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Subject: To ASL or not to ASL rss

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Kevin Lloyd
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For the past few years I have been collecting various modules of ASL with a view to studying, learning and playing when I retire. That time is fast approaching (22 days to go - not that I'm counting ).

I've been following a few recent discussions about getting in to ASL either via the traditional route (start with BV, and so on), via the Starter Kits or not tackling ASL at all, but reverting back to the original SL and expansions. I'm now in a bit of a quandry.

Should I carry on with my original intention, or sell up and go back to my old favourite SL. A further piece of information is that I would most certainly be playing solo - I'm not even interested in online play of these games at present. I do have a table in my home office which can (and does) have a game set up for months if necessary.

The modules I have are modules 1-10 inclusive plus the Solitaire module. All are unpunched, two are still shrinkwrapped.

So, to play or to sell? Any advice folks?

List of modules here: http://www.boardgamegeek.com/geeklist/43897
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Nick Bah Doo
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I'd love to try if only they were available!!!.

Sell your ASL loot to me?
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Jens Hoppe
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kevwill wrote:
Should I carry on with my original intention, or sell up and go back to my old favourite SL.


Since you already have more than enough ASL material to keep you going, I see no reason at all to revert to SL + expansions. ASL was the result of the overhaul given to SL, fixing the mess that the expansions had introduced. If you are really interested in playing this "seriously", ASL is the way to go. The rulebook is fantastic and the variety introduced by the modules is almost limitless.

One could argue that staying with just Squad Leader (the base game, minus expansions) might be an option, if you wanted a more casual approach to the system. However, I still think the Starter Kits do a much better job in that regard these days.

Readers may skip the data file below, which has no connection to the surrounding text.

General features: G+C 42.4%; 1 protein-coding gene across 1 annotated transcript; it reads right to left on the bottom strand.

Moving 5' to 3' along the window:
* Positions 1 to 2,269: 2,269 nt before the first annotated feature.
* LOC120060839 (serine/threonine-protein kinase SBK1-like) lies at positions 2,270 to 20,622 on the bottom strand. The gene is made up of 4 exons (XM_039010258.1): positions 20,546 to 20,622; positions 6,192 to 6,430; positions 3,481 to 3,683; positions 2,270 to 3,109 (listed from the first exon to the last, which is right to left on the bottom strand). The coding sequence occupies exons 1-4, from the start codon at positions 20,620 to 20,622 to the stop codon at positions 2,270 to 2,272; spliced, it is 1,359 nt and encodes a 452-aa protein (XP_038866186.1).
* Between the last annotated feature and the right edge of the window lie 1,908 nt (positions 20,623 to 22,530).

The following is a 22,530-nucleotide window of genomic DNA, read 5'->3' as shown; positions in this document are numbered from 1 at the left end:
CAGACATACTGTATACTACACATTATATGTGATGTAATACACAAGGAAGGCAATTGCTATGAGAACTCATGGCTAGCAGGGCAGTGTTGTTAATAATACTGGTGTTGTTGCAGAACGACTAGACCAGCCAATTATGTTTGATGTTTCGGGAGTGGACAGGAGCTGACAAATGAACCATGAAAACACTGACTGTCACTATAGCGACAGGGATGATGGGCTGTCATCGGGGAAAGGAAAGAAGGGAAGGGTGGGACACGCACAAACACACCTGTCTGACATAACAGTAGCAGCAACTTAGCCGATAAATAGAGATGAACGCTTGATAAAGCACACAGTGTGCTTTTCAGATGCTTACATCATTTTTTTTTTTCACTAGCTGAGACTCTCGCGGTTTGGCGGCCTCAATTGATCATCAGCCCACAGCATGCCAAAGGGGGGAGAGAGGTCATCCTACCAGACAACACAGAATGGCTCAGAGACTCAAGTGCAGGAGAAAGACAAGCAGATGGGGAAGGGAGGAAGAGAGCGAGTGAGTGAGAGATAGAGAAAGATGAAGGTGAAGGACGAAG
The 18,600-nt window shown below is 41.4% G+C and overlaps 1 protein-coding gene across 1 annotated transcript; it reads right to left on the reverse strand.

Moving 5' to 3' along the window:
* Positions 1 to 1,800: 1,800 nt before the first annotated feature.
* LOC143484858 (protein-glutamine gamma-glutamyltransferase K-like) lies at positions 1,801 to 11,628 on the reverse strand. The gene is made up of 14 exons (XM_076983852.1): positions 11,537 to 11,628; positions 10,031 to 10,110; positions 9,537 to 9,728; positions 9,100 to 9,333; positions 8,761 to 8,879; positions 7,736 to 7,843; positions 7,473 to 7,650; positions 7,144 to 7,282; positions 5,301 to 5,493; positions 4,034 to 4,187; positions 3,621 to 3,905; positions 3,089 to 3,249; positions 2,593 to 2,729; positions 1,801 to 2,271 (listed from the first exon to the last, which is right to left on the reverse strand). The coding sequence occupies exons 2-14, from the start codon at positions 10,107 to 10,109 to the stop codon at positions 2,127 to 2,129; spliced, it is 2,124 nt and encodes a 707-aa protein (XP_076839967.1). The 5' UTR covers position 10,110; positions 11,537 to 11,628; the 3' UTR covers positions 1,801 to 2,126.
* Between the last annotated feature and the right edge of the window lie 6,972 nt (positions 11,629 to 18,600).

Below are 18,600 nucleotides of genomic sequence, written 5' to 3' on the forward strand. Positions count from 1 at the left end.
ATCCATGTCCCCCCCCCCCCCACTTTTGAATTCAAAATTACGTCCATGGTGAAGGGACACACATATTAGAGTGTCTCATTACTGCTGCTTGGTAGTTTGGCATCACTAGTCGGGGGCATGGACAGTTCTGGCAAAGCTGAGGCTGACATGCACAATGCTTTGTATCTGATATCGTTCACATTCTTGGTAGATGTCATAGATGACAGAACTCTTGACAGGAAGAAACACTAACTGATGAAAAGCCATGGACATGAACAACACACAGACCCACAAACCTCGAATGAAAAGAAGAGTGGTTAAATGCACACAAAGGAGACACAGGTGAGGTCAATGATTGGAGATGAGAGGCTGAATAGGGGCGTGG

If you are unsure, I'd start with the Starter Kits. After you have tackled all three, consider whether you'd like even more in terms of complexity and variety, and go to full ASL if you do. If not, stick with the SKs and sell your ASL stuff then.

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Team Ski
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Here comes the debate, I can see it coming..... I would personally stick with SL. The rules, while a mess, are simpler in the end. ASL added a ton of complication that bogged the game down. I, too collected ASL for a while, but in reality, I would play SL instead with any new player as it is simply easier to learn and play. Just my humble opinion.

-Ski
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Akiva
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Regardless of which way you go, if you're sticking with ASL, you should definitely look into richfam's excellent ASLSK tutorials (which are good also for learning ASL): http://www.boardgamegeek.com/filepage/40482
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Dan Owsen
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I can't advise you on solitaire since I don't play that way, but I think the suggestion to start with the Starter Kits to see if you even like it before going whole hog is probably the way to go. That way if you don't like it you can recoup your investment by selling your ASL stuff to people who want it.

I've tried the Solitaire ASL module and didn't care for it, but like I said I am just not a solitaire gamer. The module makes ASL into a true solitaire game with some AI for enemy units, random events, etc. You can also play ASL the "traditional" solitaire way by just playing both sides within the usual sequence of play. You might try the game both ways.

With the Starter Kits, there is no reason to even look at the original Squad Leader. The SKs have a similar kind of programmed learning that lets you bite off bits of rules at a time. By time you learn everything in the third SK, you'll know if ASL is for you.
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I can't imagine playing ASL solitaire. So much of the fun involves outwitting your opponent, HIP, drawing fire and so on. There's no point in playing ASL solitaire.

SASL might be fun though.
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Robert Wilson
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Rindu wrote:
I can't imagine playing ASL solitaire. So much of the fun involves outwitting your opponent, HIP, drawing fire and so on. There's no point in playing ASL solitaire.

SASL might be fun though.


SASL is quite fun ,in a different way, but unfortunately its adds another layer of rules to comprehend in addition to the base ASL ones. Also it adds a lot of randomness to what you need to know

For example, you could be playing a game tomorrow with an opponent and decide to play a smallish infantry only fight in a small village with only LMGs , so you read up on all the rules required.